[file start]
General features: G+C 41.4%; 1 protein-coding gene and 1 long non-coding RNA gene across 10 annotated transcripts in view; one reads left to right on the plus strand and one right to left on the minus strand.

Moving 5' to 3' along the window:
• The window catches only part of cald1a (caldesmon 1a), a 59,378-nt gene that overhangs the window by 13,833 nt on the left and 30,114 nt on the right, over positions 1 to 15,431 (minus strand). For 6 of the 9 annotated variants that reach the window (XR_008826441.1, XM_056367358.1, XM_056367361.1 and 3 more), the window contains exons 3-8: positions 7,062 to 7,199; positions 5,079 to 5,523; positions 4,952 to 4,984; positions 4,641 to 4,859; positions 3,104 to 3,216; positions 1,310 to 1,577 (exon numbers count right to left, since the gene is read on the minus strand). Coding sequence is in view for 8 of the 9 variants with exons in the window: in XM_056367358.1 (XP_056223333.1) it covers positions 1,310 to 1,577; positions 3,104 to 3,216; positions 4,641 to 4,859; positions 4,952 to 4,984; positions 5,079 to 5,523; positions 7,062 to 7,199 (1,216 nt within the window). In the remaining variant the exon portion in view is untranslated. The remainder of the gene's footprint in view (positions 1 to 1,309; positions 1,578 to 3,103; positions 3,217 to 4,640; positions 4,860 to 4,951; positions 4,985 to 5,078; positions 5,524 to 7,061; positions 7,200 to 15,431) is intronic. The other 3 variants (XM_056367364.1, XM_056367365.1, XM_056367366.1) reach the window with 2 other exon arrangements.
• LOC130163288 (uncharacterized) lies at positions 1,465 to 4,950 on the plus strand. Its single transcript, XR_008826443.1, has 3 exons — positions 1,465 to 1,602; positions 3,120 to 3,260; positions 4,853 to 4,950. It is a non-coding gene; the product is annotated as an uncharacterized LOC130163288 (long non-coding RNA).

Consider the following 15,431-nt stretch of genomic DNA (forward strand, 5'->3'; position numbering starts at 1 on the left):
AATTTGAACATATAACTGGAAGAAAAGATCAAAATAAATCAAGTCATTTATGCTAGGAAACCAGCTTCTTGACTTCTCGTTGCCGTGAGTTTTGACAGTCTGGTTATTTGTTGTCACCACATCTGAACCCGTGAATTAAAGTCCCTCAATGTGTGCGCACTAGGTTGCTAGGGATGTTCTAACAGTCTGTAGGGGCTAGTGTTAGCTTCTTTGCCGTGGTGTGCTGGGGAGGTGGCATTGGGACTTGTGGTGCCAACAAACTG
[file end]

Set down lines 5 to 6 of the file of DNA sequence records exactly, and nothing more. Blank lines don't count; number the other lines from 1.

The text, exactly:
Consider the following 15,431-nt stretch of genomic DNA (forward strand, 5'->3'; position numbering starts at 1 on the left):
AATTTGAACATATAACTGGAAGAAAAGATCAAAATAAATCAAGTCATTTATGCTAGGAAACCAGCTTCTTGACTTCTCGTTGCCGTGAGTTTTGACAGTCTGGTTATTTGTTGTCACCACATCTGAACCCGTGAATTAAAGTCCCTCAATGTGTGCGCACTAGGTTGCTAGGGATGTTCTAACAGTCTGTAGGGGCTAGTGTTAGCTTCTTTGCCGTGGTGTGCTGGGGAGGTGGCATTGGGACTTGTGGTGCCAACAAACTG